I’ve been asked some cringeworthy questions in my five years of being a parent. Add that with the fact that my daughter’s inside voice sensor seems to be broken (the faulty mechanics are hereditary) and I’ve been put in some pretty awkward situations. 

“Mommy, why does that lady have green hair?” (The woman was sitting shoulder-to-shoulder with my daughter at church.)

“Is that a man or a woman? Because I can’t tell.” (This person was making eye contact with my daughter at the park when she talk-yelled this question.)

Or most recently:

“Why won’t God bring people back to life even when I prayed?”

The preschool phase is filled with questions we’re hardly ever prepared to answer. These rapid-fire interrogations, often asked at some of the most unexpected times, leave us feeling all kinds of ways—from inadequate to frustrated to mortified. And if your home is anything like mine, you feel like you can’t catch your breath before the next hard inquiry is hurled your way. And if I’m honest, nothing makes me feel like a not-so-great parent more than when I can’t answer one of my kid’s questions well. 

As difficult as these situations are to be in, these questions aren’t without purpose: As our kids grow and develop, at the heart of most of their questions is the search for safety, stability, and in whom and what they can trust. When I’m met with a particularly befuddling question, I try to take a breath and remind myself that my kid is like an alien on a new planet—everything seems interesting and she won’t know what something is until I tell her. And if I think about it even further, I should feel honored that I get the chance to shape the next generation through my intentional answers.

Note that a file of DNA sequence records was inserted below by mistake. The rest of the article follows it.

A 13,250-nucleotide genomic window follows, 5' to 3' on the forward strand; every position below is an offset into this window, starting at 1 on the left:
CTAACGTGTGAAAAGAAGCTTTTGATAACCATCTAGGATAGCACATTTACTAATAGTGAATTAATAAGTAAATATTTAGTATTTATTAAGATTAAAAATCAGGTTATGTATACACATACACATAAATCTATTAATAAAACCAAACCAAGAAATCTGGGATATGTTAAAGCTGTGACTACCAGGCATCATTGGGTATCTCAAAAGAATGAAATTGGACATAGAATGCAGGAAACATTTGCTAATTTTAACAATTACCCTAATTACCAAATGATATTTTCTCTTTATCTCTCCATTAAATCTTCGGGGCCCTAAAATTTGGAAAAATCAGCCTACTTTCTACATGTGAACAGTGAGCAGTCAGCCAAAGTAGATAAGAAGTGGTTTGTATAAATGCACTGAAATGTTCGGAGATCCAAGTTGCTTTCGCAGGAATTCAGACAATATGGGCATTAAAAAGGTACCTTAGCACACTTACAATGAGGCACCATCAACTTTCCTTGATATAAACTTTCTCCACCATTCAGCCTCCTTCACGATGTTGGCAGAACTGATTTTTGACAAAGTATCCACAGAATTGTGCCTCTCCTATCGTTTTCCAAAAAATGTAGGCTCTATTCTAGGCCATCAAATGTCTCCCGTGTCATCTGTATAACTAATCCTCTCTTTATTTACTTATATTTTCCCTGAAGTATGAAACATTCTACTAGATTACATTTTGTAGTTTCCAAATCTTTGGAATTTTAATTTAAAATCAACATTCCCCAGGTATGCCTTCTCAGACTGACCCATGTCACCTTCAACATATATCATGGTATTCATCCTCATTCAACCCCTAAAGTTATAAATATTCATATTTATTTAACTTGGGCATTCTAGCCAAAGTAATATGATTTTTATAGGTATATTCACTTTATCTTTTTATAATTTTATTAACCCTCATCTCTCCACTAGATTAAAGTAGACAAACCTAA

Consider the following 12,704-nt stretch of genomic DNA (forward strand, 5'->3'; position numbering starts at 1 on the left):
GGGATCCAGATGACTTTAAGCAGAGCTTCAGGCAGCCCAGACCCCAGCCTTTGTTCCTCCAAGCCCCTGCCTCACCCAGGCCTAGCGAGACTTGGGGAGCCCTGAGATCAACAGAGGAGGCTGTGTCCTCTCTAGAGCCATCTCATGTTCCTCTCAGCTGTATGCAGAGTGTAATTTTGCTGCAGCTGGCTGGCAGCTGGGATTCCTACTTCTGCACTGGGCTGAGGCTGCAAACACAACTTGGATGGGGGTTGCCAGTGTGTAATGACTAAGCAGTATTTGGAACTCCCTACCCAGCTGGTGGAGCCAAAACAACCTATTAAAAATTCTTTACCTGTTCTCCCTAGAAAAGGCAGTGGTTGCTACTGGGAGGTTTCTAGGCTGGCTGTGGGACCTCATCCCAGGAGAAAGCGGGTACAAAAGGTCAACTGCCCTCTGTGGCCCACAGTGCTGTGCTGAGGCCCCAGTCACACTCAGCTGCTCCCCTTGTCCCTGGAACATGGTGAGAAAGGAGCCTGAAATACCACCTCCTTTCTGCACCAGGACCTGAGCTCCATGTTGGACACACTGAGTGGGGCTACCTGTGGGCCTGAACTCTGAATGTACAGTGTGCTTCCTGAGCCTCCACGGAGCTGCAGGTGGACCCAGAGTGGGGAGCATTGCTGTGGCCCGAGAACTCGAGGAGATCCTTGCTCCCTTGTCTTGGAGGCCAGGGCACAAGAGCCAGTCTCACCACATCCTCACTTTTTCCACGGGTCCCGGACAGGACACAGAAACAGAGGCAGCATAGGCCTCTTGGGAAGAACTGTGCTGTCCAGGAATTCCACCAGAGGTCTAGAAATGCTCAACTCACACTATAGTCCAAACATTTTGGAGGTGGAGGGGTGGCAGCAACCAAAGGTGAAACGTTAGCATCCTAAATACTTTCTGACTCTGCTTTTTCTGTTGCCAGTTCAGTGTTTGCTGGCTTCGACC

So, what is required of me during this preschool phase? Well, for starters, unmeasurable amounts of patience—for both me and my kid. It will also take me looking inside myself to find out why some of her questions trigger any negative feelings within me and explore that further. I also have to be okay with the idea that I may not have all the answers and I’m not expected to. There are a lot of things that are required of me as a parent, but perfection isn’t on the list. 

And while we’re all learning and growing through this phase together, never underestimate the power of these phrases:

“I don’t know right now, but I will talk to you about it again when I do.”

“Let’s look up the answer to that together.”

“Let’s see what you know about that first. What do you think?”

“That’s a very good question, but you’re a little young to understand the answer right now. I promise to answer your question when you’re older.”

Looking to be intentional about parenting your preschooler during this phase? Check out the Parenting Your . . . book series to learn how to parent your preschooler well.